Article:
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Chevron’s buyback boosts stock, get rebuke from White House


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These translations are done via Google Translate

Shares of Chevron climbed Thursday after the oil company announced that it would repurchase $75 billion of its stock, one of the largest-ever stock buyback plans.

The company’s board also approved an increase of about 6% in its quarterly dividend, to $1.51 per share.

Chevron Corp. said the buyback is effective on April 1, and does not have a fixed expiration date. It replaces a prior repurchase authorization of $25 billion from January 2019 that will end on March 31 after it completes stock buybacks in the first quarter.

The San Ramon, California, has a market cap of roughly $360 billion. Its stock is up more than 40% in the past year, outpacing the broader market which has posted negative returns. In midday trading, the stock more than 4% to $186.30.

But the White House was critical of the announcement.

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“For a company that claimed not too long ago that it was ‘working hard’ to increase oil production, handing out $75 billion to executives and wealthy shareholders sure is an odd way to show it,” White House spokesman Abdullah Hasan said in a statement. “We continue to call on oil companies to use their record profits to increase supply, and reduce costs for the American people.”

During the third quarter, Chevron said it spent $2.7 billion on dividends, $3.75 billion on stock repurchases and $8.2 billion on capital and exploratory expenditures.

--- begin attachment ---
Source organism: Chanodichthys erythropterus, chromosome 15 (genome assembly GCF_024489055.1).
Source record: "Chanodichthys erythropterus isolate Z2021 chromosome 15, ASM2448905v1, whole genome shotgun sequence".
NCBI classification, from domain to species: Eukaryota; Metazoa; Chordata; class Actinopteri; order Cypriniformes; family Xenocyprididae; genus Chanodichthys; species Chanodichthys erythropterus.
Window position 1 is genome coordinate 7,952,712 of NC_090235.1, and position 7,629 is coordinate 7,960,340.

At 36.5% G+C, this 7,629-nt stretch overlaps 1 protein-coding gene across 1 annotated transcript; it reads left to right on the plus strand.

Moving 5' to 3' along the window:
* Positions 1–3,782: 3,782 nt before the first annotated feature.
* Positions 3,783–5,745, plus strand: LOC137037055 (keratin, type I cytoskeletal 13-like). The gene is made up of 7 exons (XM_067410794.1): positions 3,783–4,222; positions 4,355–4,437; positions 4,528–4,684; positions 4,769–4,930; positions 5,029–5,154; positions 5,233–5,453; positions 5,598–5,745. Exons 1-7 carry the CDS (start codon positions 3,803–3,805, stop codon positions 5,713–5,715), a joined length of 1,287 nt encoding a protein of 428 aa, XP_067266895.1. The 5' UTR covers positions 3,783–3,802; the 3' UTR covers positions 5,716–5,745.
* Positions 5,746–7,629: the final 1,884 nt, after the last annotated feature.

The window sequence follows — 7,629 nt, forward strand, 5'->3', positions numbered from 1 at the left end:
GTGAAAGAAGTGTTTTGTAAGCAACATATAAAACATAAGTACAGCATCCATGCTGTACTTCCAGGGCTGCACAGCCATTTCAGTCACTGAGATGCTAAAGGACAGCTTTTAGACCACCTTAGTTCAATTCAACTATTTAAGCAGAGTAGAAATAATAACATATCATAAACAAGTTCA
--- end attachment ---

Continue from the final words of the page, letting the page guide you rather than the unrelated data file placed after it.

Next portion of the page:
Both Chevron and Exxon Mobil are expected to announce record annual profits for 2022 when they report their earnings over the next few days. Shares of both companies have more than doubled since the start of 2021, outpacing the performance of their counterparts in Europe, where investors are under greater pressure to divest from fossil fuel companies. That’s prompted analysts at Citi to speculate that one of the U.S. oil majors could be interested in acquiring either BP, Total or Shell.

The Citi analysts note that the independent oil companies in Europe trade at a 40% discount to the big U.S. oil companies. “Closing the gap looks to require the industry to seek to arbitrage it itself through cross-border M&A, a re-run of the industry consolidation that took place 20 years ago,” they wrote.

The Associated Press

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